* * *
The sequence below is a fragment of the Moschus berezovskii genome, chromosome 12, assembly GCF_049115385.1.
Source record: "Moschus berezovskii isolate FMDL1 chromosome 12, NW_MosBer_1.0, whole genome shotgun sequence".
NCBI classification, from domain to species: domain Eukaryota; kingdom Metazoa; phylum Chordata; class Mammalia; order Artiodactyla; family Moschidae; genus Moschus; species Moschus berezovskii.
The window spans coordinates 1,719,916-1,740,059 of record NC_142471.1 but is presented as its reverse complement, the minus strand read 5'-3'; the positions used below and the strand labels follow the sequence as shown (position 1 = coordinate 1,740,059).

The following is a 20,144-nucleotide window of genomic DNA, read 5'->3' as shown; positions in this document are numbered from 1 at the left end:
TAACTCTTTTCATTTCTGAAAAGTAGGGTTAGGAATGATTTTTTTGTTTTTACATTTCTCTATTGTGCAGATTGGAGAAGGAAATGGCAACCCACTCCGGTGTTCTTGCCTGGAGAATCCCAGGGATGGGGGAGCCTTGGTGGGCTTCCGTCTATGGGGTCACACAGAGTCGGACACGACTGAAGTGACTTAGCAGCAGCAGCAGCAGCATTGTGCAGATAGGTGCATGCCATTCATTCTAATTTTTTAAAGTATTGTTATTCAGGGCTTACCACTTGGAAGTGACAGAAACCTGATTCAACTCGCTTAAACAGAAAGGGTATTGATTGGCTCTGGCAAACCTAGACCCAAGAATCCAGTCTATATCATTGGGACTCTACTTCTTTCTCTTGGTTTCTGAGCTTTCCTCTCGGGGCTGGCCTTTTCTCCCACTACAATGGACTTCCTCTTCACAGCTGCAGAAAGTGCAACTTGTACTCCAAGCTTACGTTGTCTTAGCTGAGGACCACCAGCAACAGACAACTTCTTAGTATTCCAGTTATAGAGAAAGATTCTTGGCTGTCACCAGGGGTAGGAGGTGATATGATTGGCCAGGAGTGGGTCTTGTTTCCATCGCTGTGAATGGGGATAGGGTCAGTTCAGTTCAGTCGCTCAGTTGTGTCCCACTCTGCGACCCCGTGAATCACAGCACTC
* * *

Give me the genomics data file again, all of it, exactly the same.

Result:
The sequence below is a fragment of the Moschus berezovskii genome, chromosome 12, assembly GCF_049115385.1.
Source record: "Moschus berezovskii isolate FMDL1 chromosome 12, NW_MosBer_1.0, whole genome shotgun sequence".
NCBI classification, from domain to species: domain Eukaryota; kingdom Metazoa; phylum Chordata; class Mammalia; order Artiodactyla; family Moschidae; genus Moschus; species Moschus berezovskii.
The window spans coordinates 1,719,916-1,740,059 of record NC_142471.1 but is presented as its reverse complement, the minus strand read 5'-3'; the positions used below and the strand labels follow the sequence as shown (position 1 = coordinate 1,740,059).

The following is a 20,144-nucleotide window of genomic DNA, read 5'->3' as shown; positions in this document are numbered from 1 at the left end:
TAACTCTTTTCATTTCTGAAAAGTAGGGTTAGGAATGATTTTTTTGTTTTTACATTTCTCTATTGTGCAGATTGGAGAAGGAAATGGCAACCCACTCCGGTGTTCTTGCCTGGAGAATCCCAGGGATGGGGGAGCCTTGGTGGGCTTCCGTCTATGGGGTCACACAGAGTCGGACACGACTGAAGTGACTTAGCAGCAGCAGCAGCAGCATTGTGCAGATAGGTGCATGCCATTCATTCTAATTTTTTAAAGTATTGTTATTCAGGGCTTACCACTTGGAAGTGACAGAAACCTGATTCAACTCGCTTAAACAGAAAGGGTATTGATTGGCTCTGGCAAACCTAGACCCAAGAATCCAGTCTATATCATTGGGACTCTACTTCTTTCTCTTGGTTTCTGAGCTTTCCTCTCGGGGCTGGCCTTTTCTCCCACTACAATGGACTTCCTCTTCACAGCTGCAGAAAGTGCAACTTGTACTCCAAGCTTACGTTGTCTTAGCTGAGGACCACCAGCAACAGACAACTTCTTAGTATTCCAGTTATAGAGAAAGATTCTTGGCTGTCACCAGGGGTAGGAGGTGATATGATTGGCCAGGAGTGGGTCTTGTTTCCATCGCTGTGAATGGGGATAGGGTCAGTTCAGTTCAGTCGCTCAGTTGTGTCCCACTCTGCGACCCCGTGAATCACAGCACTC